Ruby has two kinds of anonymous function: blocks, and procs.


A block is a syntactic element. The only things you can do with these are:

  • pass them to methods as the “default block” argument
  • in a method that’s been called with a default block, yield zero or more arguments to it, getting a result
  • in a method that’s been called with a default block, capture it into a Proc with an ampersand in the arguments list

A Proc is an object. You can do just about anything with it, including turn it back and forth from a block.</dd> </dl><h1>Developing with Blocks</h1>

Using blocks with somebody else’s API is intuitive:

(1..5).map{|n| n * 3} #=> [3, 6, 9, 12, 15]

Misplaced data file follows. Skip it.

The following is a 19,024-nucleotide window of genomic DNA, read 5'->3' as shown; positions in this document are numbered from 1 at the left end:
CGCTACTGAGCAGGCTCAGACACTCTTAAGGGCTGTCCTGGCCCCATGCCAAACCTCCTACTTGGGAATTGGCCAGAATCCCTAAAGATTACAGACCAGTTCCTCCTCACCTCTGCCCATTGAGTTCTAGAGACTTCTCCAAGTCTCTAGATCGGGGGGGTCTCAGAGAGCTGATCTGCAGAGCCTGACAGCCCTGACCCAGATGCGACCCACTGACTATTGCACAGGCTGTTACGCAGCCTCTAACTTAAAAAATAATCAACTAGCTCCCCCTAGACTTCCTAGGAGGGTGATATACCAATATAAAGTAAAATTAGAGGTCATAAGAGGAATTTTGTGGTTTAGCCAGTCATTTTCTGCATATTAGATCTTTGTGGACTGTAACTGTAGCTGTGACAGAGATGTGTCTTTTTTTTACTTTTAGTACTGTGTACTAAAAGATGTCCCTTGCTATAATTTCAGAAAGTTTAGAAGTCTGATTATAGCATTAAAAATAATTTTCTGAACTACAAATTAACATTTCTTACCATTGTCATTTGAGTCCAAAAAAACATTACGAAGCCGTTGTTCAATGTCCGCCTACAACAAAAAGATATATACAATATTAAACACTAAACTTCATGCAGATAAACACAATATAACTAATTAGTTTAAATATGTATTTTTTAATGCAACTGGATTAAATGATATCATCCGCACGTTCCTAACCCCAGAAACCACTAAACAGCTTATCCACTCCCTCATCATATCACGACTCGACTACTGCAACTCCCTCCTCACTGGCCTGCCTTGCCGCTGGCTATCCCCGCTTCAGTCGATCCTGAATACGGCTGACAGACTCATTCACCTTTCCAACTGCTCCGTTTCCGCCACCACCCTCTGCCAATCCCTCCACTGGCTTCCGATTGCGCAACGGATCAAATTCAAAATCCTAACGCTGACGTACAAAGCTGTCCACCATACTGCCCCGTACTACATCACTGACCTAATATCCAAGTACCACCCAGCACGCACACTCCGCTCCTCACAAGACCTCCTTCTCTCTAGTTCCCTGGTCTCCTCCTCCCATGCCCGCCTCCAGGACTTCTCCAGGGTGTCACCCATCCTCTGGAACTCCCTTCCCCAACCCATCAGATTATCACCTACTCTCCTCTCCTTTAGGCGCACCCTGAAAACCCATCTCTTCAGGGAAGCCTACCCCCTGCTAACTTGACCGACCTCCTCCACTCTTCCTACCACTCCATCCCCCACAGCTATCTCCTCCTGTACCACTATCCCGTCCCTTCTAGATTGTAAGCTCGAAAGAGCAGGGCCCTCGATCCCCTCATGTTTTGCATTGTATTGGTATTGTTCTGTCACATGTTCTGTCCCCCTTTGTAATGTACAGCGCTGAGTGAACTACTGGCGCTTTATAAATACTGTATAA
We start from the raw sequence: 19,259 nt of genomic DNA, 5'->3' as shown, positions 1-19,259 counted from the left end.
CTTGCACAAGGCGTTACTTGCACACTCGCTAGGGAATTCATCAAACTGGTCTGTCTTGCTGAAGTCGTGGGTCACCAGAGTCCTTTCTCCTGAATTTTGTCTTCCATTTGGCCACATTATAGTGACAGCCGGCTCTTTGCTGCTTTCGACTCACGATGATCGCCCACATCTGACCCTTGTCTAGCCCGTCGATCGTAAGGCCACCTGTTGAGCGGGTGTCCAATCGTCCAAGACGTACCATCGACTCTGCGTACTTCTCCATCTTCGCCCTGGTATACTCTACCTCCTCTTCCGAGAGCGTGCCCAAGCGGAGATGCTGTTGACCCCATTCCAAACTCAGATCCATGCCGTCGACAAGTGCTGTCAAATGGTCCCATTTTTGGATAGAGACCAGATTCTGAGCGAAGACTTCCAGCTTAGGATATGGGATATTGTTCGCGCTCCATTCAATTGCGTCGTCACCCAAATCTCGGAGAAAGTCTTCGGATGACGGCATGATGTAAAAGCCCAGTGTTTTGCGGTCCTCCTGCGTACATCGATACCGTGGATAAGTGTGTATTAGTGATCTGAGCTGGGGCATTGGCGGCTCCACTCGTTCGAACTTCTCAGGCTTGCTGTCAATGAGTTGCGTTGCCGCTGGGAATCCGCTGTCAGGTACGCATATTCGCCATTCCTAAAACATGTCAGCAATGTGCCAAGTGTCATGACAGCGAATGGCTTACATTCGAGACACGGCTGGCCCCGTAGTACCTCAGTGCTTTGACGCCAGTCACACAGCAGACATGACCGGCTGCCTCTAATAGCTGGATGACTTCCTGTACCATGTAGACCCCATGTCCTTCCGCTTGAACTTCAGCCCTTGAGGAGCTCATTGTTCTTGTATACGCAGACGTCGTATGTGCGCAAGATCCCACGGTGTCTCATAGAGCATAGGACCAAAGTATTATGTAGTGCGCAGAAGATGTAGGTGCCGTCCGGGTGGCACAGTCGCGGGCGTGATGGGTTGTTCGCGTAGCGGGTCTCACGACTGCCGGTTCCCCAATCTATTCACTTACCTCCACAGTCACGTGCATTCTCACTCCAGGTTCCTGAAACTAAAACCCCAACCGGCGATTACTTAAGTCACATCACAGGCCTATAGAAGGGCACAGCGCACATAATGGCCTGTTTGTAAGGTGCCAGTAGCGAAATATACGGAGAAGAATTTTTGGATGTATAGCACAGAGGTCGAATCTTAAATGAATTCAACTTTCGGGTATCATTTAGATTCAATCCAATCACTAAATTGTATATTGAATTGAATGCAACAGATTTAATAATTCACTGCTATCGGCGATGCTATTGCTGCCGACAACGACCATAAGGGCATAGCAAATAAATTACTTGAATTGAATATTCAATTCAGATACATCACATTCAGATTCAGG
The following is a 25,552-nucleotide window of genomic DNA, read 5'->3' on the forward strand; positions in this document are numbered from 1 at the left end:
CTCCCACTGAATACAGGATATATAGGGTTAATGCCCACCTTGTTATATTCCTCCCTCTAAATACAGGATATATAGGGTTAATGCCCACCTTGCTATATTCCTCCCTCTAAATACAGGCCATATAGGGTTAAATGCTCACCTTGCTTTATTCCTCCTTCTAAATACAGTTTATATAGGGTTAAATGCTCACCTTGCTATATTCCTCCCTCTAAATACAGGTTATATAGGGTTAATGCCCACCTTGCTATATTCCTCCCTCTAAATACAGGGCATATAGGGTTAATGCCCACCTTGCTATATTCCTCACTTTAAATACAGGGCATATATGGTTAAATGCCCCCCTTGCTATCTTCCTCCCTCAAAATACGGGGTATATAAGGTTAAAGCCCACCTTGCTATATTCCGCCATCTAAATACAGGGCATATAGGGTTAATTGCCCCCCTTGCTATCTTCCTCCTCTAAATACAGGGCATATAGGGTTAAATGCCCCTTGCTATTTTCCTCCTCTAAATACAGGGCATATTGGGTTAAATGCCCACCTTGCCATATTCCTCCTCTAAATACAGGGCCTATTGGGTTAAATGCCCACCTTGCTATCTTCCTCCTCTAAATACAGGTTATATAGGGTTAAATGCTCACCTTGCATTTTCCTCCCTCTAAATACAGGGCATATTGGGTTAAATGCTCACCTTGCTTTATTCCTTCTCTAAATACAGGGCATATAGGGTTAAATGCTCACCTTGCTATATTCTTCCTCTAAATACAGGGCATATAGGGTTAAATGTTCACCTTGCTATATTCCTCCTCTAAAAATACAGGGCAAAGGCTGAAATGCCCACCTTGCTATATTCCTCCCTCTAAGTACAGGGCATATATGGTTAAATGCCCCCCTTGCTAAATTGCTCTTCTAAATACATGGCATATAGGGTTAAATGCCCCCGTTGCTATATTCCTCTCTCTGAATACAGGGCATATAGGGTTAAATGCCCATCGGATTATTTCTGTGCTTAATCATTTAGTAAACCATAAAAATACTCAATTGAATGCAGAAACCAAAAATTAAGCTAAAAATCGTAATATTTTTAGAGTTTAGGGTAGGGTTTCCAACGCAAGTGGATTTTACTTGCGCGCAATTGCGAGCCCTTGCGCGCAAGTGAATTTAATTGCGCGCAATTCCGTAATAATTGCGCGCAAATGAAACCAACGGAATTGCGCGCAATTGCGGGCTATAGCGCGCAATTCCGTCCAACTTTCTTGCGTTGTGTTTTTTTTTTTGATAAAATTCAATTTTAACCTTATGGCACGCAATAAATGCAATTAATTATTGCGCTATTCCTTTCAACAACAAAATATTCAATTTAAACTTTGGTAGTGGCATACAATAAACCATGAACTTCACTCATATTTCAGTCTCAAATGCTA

Making an API that uses blocks can be easy too:

module Object
  def with
    yield self

# calling
"hello".with{|h| puts h}
# prints "hello"

If you yield more than once, you run the block multiple times.

Developing with Procs

How do you even make a Proc?

doubler = proc{|n| n * 2}
#=> #<Proc:0x007f8e938d8618@(irb):1>

There’s a few methods, like proc, that turn a block into a Proc. lambda is very similar. They’re easy to write:

def my_proc(&block)

tripler = my_proc{|n| n * 3}
#=> #<Proc:0x007f8e9506d170@(irb):5>

The ampersand in the argument list to my_proc is what transforms the block into a Proc, and then we simply return it.

You can use the ampersand to turn a Proc into a block too:

(1..5).map doubler
# ArgumentError: wrong number of arguments(1 for 0)

(1..5).map &doubler
#=> [2, 4, 6, 8, 10]

And you can call a Proc directly without having to turn it into a block too: 4
#=> 8

#=> 10

doubler.(6) # the dot before the parentheses is significant
#=> 12

Blocks and Procs can be confusing. I hope this helps!